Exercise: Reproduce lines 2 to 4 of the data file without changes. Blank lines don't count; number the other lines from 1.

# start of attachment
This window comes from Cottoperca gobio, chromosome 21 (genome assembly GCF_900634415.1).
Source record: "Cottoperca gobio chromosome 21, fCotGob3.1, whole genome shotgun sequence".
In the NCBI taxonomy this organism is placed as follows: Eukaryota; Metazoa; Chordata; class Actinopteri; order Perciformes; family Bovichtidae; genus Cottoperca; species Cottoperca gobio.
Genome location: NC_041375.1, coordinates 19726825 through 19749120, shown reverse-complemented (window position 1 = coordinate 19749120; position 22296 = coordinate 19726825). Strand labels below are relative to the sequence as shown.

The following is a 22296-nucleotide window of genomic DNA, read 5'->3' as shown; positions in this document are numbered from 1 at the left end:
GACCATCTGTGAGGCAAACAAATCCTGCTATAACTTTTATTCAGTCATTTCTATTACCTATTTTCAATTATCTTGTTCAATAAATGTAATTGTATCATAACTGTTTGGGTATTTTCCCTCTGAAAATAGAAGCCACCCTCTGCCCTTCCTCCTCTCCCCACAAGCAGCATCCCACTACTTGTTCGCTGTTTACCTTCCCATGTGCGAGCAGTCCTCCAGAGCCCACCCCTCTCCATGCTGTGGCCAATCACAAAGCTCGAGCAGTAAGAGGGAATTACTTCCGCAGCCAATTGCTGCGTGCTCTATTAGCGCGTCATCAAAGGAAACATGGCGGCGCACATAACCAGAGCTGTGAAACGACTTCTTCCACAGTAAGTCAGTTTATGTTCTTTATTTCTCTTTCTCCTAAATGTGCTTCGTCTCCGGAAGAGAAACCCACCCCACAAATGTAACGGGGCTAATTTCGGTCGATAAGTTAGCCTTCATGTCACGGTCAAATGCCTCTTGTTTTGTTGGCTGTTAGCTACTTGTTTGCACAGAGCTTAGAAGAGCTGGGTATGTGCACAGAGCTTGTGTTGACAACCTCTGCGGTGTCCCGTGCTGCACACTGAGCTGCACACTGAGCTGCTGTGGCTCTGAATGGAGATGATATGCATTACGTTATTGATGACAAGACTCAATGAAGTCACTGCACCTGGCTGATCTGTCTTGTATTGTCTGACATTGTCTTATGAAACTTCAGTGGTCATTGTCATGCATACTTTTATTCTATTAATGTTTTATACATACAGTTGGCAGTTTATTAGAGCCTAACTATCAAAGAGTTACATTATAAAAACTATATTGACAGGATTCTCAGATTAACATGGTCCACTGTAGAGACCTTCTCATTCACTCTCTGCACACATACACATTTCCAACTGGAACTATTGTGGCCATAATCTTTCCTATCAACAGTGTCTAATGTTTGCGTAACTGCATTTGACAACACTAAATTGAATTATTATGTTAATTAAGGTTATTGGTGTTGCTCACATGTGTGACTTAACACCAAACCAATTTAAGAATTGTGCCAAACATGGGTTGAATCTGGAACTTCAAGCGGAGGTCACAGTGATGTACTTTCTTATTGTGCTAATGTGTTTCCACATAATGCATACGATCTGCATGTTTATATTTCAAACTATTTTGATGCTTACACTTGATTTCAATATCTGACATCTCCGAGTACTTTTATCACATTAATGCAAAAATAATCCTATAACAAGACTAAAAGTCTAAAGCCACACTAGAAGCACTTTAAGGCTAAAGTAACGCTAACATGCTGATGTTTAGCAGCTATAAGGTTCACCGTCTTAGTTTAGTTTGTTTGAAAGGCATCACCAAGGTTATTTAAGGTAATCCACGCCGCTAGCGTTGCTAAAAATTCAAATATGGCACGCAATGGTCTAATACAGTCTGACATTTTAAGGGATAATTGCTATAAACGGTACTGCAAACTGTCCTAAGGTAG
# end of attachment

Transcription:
Source record: "Cottoperca gobio chromosome 21, fCotGob3.1, whole genome shotgun sequence".
In the NCBI taxonomy this organism is placed as follows: Eukaryota; Metazoa; Chordata; class Actinopteri; order Perciformes; family Bovichtidae; genus Cottoperca; species Cottoperca gobio.
Genome location: NC_041375.1, coordinates 19726825 through 19749120, shown reverse-complemented (window position 1 = coordinate 19749120; position 22296 = coordinate 19726825). Strand labels below are relative to the sequence as shown.